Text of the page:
The Let's Play Archive

Last Window: The Secret of Cape West

by 1234567890num

Part 139: Remembrance of a Promise

each of them.

Christmas songs assaulted him from every angle. The stores had huge Christmas trees standing by their doorways, and hundreds of people with gleeful smiles jostled past one another clutching presents in their hands.

On Christmas Eve 25 years earlier, Hyde and his mother had moved away from this town and started living in Manhattan. When they arrived, there were Christmas songs playing there too, even amidst that metropolis of skyscrapers.

Hyde wasn't especially fond of Christmas songs. Whenever he heard Jingle Bells, it reminded him of his nine-year-old self, clutching his mother's hand as the two of them walked through an unfamiliar city where they didn't know a soul.

As he walked back to the apartment building, however, the ony thing on his mind was the promise he'd made to Rachel about that night.

A resounding buzz indicated that someone had come to see him. Hyde opened the door, and standing there alone before him was Mila.

*She's here a little early for dinner.*

He apologised immediately for missing her when she stopped by. "I'm sorry I wasn't here when you called in the other day, Mila."

"That's alright," she replied. Next time, she said, she would let him know in advance that she was coming. That was what Rachel had told her to do.

"As far as I knew, we were planning on meeting up tonight," said Hyde, more softly than his usual gruff tone.

This was met with a pained smile from Mila. "I'm afraid the dinner's been cancelled."

"What do you mean?"

She looked away from him. "Ed's been taken to hospital."


He couldn't believe it. It stood to reason, though. Ed had an ongoing heart condition. Hyde could recall a previous occasion where he'd put himself under too much stress and had an attack. Apparently Rachel was by his bedside.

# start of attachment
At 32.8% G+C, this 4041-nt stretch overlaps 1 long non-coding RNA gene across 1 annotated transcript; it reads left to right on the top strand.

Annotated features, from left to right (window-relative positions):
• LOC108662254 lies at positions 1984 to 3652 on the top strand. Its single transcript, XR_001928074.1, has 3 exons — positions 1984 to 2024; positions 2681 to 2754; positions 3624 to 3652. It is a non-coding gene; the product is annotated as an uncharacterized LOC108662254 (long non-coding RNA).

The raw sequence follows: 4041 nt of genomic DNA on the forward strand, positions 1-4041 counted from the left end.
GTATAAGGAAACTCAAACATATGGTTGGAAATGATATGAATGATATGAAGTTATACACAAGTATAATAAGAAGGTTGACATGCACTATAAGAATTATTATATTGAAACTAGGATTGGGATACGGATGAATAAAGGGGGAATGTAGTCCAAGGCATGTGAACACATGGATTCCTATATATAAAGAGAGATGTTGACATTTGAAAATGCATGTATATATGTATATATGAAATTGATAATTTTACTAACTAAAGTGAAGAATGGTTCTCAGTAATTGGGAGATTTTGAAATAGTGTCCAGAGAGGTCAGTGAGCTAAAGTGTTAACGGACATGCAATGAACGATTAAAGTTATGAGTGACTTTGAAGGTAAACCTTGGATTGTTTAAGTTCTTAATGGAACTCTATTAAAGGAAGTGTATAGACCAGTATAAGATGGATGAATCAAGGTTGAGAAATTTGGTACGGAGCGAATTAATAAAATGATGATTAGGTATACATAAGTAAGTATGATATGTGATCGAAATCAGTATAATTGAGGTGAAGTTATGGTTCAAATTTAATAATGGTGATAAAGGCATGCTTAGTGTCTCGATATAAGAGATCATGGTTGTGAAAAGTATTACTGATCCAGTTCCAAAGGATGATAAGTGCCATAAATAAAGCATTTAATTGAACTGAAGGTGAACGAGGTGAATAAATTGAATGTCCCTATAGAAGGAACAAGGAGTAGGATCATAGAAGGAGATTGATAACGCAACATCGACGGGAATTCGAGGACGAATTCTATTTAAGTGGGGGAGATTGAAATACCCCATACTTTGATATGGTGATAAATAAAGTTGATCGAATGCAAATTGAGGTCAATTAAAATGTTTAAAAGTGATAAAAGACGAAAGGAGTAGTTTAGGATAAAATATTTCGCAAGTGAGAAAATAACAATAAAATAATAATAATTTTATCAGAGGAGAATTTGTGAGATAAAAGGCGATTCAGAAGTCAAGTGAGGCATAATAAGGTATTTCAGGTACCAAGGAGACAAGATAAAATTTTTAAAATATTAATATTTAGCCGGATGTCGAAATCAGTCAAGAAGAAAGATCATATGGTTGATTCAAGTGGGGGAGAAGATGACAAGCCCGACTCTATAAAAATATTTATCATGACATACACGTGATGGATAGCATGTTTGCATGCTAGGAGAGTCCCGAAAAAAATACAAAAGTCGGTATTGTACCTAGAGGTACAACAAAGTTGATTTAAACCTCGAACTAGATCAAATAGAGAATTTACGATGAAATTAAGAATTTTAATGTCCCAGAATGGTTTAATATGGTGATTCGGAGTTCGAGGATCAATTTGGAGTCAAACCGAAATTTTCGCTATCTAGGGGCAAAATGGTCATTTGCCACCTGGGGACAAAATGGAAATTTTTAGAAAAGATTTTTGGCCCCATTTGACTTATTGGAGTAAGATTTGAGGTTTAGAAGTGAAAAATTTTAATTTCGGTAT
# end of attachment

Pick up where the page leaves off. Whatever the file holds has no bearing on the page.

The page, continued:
*I hope the old man's all right.*

Mila explained that Rachel had urged her to rush over and tell Hyde that their dinner was cancelled.

Hyde was glad that Rachel had been so toughtful, but he was worried about Ed's condition.

He also felt sorry for Mila. She had obviously been greatly looking forward to Christmas Eve, and now something awful had happened.

Concerned as he was about Ed, though, he knew that RAchel would stay by the man's side no matter what, and let him know as soon as there was any news.

He tried to brighten the tone of the conversation slightly. "How about we go out for a meal another time? Once Ed is out of the woods I'll take you both out, just like we planned."

But if anything, she looked even more crushed. She shook her head. "I have to go back to Seattle tomorrow."

Mila had a winter project that she needed to finish before her break was over.

"I'm just glad I got to see you before I left," said Mila.

"Is that the reason you came here?"

Mila nodded vigorously.

All of a sudden, the phone rang. He hoped it was Rachel -- he wanted to hear about Ed's current state as soon as possible.

"If it's Rachel, do you mind if I answer it?" asked Mila. She picked up the phone in Hyde's stead.

It seemed to be someone else, however. Looking slightly dejected, Mila handed him the receiver. "It's a woman. I don't recognise her voice."

It turned out to be Jeanie, Kyle's mother. Hyde suddenly had a bad feeling about this.

Like clockwork, Jeanie insisted on asking him about the young lady that had answered the phone.

"She's just a friend," he replied.

She laughed. "Well, it is Christmas Eve. I'm happy that you're not planning on spending the rest of the day by yourself."

"Slow down there. She really is just a friend. You shouldn't go jumping to conclusions."

But she just sidestepped his comment and changed the subject. "I'm not trying to back you into a corner or anything. You don't have to tell me. Anyway, I'm not going to hold you up for too long. I just wanted to let you know that I've sent you a small package."

So Jeanie had sent Hyde a Christmas present. The two of them had a long-standing agreement not to buy each other presents at Christmas, but she explained that this felt like a special Christmas to her. This year, Hyde was the same age his father had been when he died.

"Merry Christmas, Kyle," she said before hanging up.

Hyde put down the receiver

little, and her fater, an art gallery proprietor, had raised her alone.

It was her father that took her to Hotel Dusk and got her mixed up in the terrible incident that led to Mila losing conciousness and spending the next ten years in a coma.

When she finally woke up, her father was no longer by her side. He had been murdered.

"Kyle, do you remember Christmas last year?"